Drowned out by the plaintive pleas of tourism business owners, a deluge of statistics and the practised speeches of politicians are stories like that of Simon Lebombo.
Simon, a senior field guide with the MORE Family Collection and a member of that team for two decades in varying roles, is more than a mere number in the 1.5 million people whose livelihoods are directly or indirectly dependent on tourism.
A resident of Huntington, Mpumalanga, Simon is the head of a family of 12. Not only are his earnings shared amongst his wife and children, he is also responsible for the family of his brother, who died.
With the COVID-19 lockdown, the significant portion of Simon’s salary that was gratuities has fallen away, leaving his family of 12 dependent on just a quarter of what he once earned. Simon is one of the lucky ones. He still has a job.
For many of the remote communities on the edge of the Kruger National Park, tourism is their only lifeline, with 40.8% unemployment and one job supporting an estimated 10 people. Some 336 250 people in poorer local communities adjacent to parks are reliant on the private game lodge industry.
But South Africa’s game lodges provide substantial benefits to communities and areas in which they operate countrywide. Of the 19 700 people employed by South Africa’s 496 private game lodges, 16 600 are from local communities.
Game lodges pay salaries to local employees amounting to R1.5bn (€74.4m) a year, they spend R1.2bn (€59.5m) annually on local procurement, R190m (€9.4) on community projects and almost R789m (€39.1m) on conservation programmes. They also need about R500 000 (€24 792) a month to stay afloat, and with little to no income since the March lockdown, there is a limit to how long these businesses can remain open.
A recent survey among game lodges conducted by SATSA, indicated that 16% of lodges would not have cash flow to survive beyond July; 36% could survive for two to three months (until September), and a further 34% would run out of cash between October and December.
Switching the game lodge sub-sector back on for domestic leisure tourism would save many of these businesses, which have been among the hardest hit by the lockdown. But more than that, it would save the communities in these areas from staring down the stark reality of food insecurity.
Now is the time to allow game lodges to reopen, safely, for the normal domestic travel market. Some R83.7bn (€4.1bn) is spent annually on international outbound tourism. Just a small portion of this would assist the lodges to survive.
And there is local demand. The winter season, particularly July, August and September, is peak game-viewing season. The strong market of South African bush lovers know this, and many would be grateful for the opportunity to enjoy a more affordable, luxury bush experience, an escape from urban lockdown life to open spaces and the bush.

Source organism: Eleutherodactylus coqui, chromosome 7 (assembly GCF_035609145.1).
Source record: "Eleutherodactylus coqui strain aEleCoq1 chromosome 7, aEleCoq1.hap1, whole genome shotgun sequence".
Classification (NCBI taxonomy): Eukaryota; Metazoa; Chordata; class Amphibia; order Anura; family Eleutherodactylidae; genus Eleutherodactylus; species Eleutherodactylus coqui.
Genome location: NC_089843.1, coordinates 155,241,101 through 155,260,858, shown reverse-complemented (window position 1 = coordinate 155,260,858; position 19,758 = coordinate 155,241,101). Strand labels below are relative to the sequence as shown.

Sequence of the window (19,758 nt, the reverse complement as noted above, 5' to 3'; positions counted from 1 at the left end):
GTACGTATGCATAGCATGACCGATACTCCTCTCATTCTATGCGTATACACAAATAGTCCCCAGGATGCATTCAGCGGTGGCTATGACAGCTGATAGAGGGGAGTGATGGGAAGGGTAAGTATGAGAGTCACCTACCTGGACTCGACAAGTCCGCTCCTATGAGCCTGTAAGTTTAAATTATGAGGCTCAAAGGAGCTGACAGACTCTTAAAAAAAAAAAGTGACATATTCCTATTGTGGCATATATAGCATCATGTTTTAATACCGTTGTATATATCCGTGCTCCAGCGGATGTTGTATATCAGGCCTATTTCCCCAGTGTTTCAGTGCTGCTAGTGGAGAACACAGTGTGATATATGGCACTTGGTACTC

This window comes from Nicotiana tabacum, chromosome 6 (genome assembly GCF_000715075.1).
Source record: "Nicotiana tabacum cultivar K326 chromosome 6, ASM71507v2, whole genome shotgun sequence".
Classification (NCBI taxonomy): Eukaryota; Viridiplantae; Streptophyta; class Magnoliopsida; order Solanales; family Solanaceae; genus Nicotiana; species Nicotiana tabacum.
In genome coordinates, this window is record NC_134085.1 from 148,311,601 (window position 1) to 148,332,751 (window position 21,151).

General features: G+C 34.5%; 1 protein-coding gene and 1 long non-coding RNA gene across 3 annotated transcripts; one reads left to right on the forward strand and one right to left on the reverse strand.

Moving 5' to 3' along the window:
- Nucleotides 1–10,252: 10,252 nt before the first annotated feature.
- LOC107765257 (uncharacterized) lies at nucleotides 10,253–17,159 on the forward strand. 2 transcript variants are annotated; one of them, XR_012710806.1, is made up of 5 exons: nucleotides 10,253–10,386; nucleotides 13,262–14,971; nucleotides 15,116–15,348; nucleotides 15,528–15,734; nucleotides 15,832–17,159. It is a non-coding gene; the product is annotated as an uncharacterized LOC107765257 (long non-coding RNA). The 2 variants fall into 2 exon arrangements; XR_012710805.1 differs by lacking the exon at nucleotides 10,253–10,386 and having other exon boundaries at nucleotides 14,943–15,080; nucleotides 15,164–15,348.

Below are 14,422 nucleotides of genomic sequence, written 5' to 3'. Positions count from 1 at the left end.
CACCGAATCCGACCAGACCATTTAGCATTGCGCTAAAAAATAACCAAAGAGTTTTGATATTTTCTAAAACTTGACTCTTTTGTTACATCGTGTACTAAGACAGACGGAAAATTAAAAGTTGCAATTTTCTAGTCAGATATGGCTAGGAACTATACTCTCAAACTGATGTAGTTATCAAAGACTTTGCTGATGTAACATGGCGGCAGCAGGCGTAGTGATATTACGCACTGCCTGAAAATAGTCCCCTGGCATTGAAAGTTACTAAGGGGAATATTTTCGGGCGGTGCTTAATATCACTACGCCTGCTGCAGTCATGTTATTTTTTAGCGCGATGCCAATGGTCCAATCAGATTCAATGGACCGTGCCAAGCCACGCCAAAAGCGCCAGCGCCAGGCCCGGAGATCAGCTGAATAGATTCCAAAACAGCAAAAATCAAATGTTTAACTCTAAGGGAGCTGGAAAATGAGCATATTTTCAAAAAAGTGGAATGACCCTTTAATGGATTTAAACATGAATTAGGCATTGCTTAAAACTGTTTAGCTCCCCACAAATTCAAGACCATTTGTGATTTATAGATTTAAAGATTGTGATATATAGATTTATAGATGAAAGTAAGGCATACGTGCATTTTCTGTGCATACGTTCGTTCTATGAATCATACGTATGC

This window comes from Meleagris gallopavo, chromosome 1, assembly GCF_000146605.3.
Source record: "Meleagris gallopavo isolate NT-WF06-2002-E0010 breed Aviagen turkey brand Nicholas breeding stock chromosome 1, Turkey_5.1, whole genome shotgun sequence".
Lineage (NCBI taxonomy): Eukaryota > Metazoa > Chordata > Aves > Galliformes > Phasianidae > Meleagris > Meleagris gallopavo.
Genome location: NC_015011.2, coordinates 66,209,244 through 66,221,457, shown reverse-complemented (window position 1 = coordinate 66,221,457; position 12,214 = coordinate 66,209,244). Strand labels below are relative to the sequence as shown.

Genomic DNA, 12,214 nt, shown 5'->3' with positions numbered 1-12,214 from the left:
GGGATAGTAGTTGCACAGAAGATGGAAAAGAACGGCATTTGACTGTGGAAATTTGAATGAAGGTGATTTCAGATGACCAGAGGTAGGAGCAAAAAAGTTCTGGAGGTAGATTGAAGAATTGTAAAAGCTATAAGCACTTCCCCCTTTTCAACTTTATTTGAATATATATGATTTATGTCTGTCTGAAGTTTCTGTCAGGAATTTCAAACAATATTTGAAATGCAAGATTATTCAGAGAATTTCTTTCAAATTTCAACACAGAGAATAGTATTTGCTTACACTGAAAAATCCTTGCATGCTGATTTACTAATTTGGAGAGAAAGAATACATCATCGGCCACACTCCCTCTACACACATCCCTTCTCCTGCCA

But even more than the wellbeing of local travellers is the need for funds for wildlife conservation for the success of wildlife tourism – the mainstay of South Africa’s tourism assets.
Without tourism revenues, the conservation funds needed to support maintenance, anti-poaching and security, as well as flora and fauna management programmes, are dwindling. Coupled with this is the very real threat of starvation on the fringes of conservation areas, which would drive desperate communities to rely on bush meat for their survival.
Given the low guest numbers, low employee interactions, limited guest turnover and staff living onsite or moving only in lodge transport, there simply is no reason why this sub-section of tourism should remain closed. That is, if the fear around reopening is safeguarding the wellbeing of staff and guests.
And if we don’t open soon, the game lodge industry outlook for the coming months and the rest of the year looks exceptionally bleak. Without domestic leisure reopening soon, and then the reopening of borders in the next few months, many of these lodges will slowly close their doors over the next six months as cash flow runs out.
This will result in the 32 000 jobs in the communities and the annual R3.44bn (€170m) spent in local areas on salaries, procurement, conservation and community projects being lost.
Reopening the game lodge sector for inter-provincial leisure travel would be an easy win for government. Those 496 game lodges could reopen their doors tomorrow, get people back to work and put that money back into conservation and the communities.
Those incredible individuals, like Simon, who have committed their lives to tourism, simply cannot be forgotten.
Intra-provincial leisure travel is set to open soon but industry has yet to receive firm dates on inter-provincial and international borders being opened.